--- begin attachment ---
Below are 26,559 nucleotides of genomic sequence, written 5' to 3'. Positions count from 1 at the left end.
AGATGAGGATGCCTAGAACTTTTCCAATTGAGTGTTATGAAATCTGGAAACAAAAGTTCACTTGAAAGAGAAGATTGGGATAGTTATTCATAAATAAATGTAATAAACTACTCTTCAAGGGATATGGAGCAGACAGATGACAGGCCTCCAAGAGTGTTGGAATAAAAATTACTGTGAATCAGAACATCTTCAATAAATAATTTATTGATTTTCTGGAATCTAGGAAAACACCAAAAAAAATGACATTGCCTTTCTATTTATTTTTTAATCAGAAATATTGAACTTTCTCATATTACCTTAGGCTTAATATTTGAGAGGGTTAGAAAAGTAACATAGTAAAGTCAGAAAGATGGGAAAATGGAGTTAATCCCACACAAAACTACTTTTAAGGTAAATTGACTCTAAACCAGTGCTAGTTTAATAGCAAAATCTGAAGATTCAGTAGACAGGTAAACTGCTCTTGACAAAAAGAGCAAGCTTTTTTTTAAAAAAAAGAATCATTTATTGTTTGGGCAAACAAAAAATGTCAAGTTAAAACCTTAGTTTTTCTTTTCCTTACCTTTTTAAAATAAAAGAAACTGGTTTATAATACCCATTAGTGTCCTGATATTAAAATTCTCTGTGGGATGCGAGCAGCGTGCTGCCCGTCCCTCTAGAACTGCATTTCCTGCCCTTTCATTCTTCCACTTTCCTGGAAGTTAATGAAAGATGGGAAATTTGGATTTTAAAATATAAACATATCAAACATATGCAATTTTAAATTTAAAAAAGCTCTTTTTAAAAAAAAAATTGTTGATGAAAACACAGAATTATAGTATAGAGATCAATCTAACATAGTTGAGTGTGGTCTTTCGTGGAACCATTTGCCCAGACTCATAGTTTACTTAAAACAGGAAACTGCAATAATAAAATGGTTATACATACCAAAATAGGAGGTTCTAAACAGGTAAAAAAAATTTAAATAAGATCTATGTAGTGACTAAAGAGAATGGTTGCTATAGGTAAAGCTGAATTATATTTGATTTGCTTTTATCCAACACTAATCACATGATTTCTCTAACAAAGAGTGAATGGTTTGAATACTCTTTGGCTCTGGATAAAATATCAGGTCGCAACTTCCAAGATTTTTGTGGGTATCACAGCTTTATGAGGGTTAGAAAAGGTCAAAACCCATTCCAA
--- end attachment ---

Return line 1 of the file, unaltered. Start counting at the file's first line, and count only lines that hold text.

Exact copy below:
Below are 26,559 nucleotides of genomic sequence, written 5' to 3'. Positions count from 1 at the left end.